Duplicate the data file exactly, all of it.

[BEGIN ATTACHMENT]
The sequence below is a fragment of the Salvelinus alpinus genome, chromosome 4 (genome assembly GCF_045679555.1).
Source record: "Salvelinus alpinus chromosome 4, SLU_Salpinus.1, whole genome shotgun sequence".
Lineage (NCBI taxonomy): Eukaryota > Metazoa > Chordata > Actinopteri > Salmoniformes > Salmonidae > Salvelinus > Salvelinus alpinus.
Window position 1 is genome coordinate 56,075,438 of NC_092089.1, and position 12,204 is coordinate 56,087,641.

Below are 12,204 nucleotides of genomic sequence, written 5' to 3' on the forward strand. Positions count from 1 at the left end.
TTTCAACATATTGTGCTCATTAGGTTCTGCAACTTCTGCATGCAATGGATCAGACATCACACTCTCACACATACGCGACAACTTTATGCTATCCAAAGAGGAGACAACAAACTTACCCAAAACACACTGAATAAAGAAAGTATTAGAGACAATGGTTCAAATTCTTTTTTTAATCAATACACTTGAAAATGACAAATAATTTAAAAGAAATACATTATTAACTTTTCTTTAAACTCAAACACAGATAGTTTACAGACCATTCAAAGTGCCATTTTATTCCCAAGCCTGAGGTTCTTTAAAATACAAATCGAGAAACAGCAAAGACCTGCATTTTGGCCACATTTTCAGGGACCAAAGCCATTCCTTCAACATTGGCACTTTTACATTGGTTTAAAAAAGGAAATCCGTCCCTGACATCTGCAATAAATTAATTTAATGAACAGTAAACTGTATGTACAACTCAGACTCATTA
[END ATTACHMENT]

The sequence below is a fragment of the Salvelinus alpinus genome, chromosome 4 (genome assembly GCF_045679555.1).
Source record: "Salvelinus alpinus chromosome 4, SLU_Salpinus.1, whole genome shotgun sequence".
Lineage (NCBI taxonomy): Eukaryota > Metazoa > Chordata > Actinopteri > Salmoniformes > Salmonidae > Salvelinus > Salvelinus alpinus.
Window position 1 is genome coordinate 56,075,438 of NC_092089.1, and position 12,204 is coordinate 56,087,641.

Below are 12,204 nucleotides of genomic sequence, written 5' to 3' on the forward strand. Positions count from 1 at the left end.
TTTCAACATATTGTGCTCATTAGGTTCTGCAACTTCTGCATGCAATGGATCAGACATCACACTCTCACACATACGCGACAACTTTATGCTATCCAAAGAGGAGACAACAAACTTACCCAAAACACACTGAATAAAGAAAGTATTAGAGACAATGGTTCAAATTCTTTTTTTAATCAATACACTTGAAAATGACAAATAATTTAAAAGAAATACATTATTAACTTTTCTTTAAACTCAAACACAGATAGTTTACAGACCATTCAAAGTGCCATTTTATTCCCAAGCCTGAGGTTCTTTAAAATACAAATCGAGAAACAGCAAAGACCTGCATTTTGGCCACATTTTCAGGGACCAAAGCCATTCCTTCAACATTGGCACTTTTACATTGGTTTAAAAAAGGAAATCCGTCCCTGACATCTGCAATAAATTAATTTAATGAACAGTAAACTGTATGTACAACTCAGACTCATTA